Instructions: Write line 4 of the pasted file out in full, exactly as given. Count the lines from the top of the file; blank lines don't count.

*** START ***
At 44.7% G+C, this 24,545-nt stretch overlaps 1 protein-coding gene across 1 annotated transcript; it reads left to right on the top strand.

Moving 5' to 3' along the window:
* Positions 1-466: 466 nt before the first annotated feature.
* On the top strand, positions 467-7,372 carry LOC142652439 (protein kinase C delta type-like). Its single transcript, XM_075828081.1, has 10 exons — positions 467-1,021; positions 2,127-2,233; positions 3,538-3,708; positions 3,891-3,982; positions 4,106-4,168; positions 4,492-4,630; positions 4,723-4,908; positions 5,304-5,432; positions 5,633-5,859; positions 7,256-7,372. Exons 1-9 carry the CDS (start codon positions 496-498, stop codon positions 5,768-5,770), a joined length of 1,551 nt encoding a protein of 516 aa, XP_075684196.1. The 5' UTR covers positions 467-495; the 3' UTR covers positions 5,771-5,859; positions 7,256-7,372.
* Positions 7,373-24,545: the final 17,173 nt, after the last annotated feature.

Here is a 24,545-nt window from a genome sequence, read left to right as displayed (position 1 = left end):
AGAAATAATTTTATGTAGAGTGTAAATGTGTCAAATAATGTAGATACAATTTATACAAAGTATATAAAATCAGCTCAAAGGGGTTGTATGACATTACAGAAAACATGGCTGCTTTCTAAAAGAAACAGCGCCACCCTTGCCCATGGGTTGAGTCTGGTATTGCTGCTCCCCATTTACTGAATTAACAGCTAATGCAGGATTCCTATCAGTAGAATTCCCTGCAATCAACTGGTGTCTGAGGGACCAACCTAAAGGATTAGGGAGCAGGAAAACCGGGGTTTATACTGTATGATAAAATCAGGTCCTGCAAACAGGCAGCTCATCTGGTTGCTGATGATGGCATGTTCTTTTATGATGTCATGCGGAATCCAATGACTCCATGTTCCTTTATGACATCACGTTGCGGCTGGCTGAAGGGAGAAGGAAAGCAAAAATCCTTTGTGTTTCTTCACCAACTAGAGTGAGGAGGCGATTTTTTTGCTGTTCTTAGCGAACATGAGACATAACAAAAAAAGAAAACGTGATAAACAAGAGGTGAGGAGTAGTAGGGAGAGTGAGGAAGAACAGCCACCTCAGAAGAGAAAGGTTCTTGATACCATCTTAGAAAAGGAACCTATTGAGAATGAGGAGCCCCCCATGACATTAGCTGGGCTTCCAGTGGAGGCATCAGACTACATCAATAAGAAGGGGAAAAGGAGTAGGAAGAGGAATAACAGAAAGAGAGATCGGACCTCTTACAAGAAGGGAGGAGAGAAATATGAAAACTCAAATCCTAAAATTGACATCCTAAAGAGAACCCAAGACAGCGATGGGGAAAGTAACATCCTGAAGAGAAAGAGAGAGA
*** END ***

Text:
* On the top strand, positions 467-7,372 carry LOC142652439 (protein kinase C delta type-like). Its single transcript, XM_075828081.1, has 10 exons — positions 467-1,021; positions 2,127-2,233; positions 3,538-3,708; positions 3,891-3,982; positions 4,106-4,168; positions 4,492-4,630; positions 4,723-4,908; positions 5,304-5,432; positions 5,633-5,859; positions 7,256-7,372. Exons 1-9 carry the CDS (start codon positions 496-498, stop codon positions 5,768-5,770), a joined length of 1,551 nt encoding a protein of 516 aa, XP_075684196.1. The 5' UTR covers positions 467-495; the 3' UTR covers positions 5,771-5,859; positions 7,256-7,372.